That’s the BBCs fine Winterwatch season over again. We’ve got a few months to go before we’ll watch Springwatch and we’ll do this all over again.
A lot of the featured wildlife can be seen in and around the Loch Leven area and we’ll tell you how!
Sadly we rarely get Cranes at Loch Leven. There are just two records from the area. One in 1999 and a small party in 2013. I do however keep looking. I’d be delighted to see some of these large elegant birds in the fields around Loch Leven. If these species continue spreading around the county after successful reintroduction scheme in the south-west of the UK, Loch Leven will be the perfect roosting site for them. Thanks to Martin McGill (who coincidently was the original Winterwatch presenter with Kate Humble) for letting me pilfer his picture off twitter.
It took me a couple of days to find a picture of a Winter Moth. These little moths do occur locally in fairly large numbers. I snapped this one at Craig’s house in Kinnesswood. While you are driving around the loch at night, you are likely to see this species in your headlights from December to January.
We have a dry heath at Loch Leven. It’s a small area of only a couple of acres but we are trying to restore it. In recent years we have removed trees and experimented with cutting it.
The Heather that is present is in poor condition through grazing but we hop to improve it.
We do remove trees that are growing on it to let plants underneath thrive. No time soon will we be getting a tank to try to churn it up though! We’ve got our more sedate cutter and baler for that and maybe take out the odd tree with a chainsaw….
There are still Hedgehogs to be found all round Kinross-shire. They are in the urban gardens of Kinross and Milnathort and are also spotted by nightime cyclists and walkers around the trail. The path is a good place for them to snaffle slugs. I cheated with these pictures. This is a Shetland Hedgehog from Bressay. If you are lucky to have a garden Hedgehog, go on the Winterwatch website and see how you can help this declining species.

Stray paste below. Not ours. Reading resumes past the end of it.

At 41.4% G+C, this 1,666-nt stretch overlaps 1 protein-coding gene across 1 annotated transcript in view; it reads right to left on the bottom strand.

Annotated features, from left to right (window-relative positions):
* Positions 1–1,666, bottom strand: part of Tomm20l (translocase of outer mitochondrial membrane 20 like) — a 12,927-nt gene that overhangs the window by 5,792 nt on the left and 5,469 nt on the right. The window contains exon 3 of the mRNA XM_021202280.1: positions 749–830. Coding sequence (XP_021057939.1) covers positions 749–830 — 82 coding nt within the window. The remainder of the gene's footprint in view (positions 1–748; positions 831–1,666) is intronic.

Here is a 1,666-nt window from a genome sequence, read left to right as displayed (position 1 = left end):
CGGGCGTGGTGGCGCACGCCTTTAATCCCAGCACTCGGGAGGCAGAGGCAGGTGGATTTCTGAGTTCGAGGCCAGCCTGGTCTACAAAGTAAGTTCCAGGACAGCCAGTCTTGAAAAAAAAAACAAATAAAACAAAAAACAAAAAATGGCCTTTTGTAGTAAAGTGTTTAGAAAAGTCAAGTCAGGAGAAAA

For the sake of this blog at lunchtime I climbed into the roof space of the office to look for wintering butterflies. I did however fail but I was surprised at the amount of wasp nests up there. Here is a Peacock from the summer to compensate. Keep an eye out though in your sheds or garages. There is a good chance a tortoiseshell is hibernating in there. By chance I found a number of wintering tortoiseshell Butterflies in the roof space above the toolshed in the Isle of May. If you are very lucky you might be see one of the lovely Herald Moths that we featured earlier this week.
We’ve enjoyed Blogging about winter wildlife this week. There are plenty of early signs of spring out there. Magpies are nest building in the car park today, Blue Tit are collecting moss to line their nests, our first summer breeding birds are back which include Oystercatchers, Shelduck and Herring Gulls, Greylags Geese are looking for nesting sites on St Serfs and a pair of Buzzards were stationed at a nest this afternoon.
Marsh Marigolds will be in flower in the next few weeks. Their yellow flowers shine through strongly against lasts years rotting vegetation.
The moths get more exciting as the summer goes on. This charming creature is called Peach Blossom.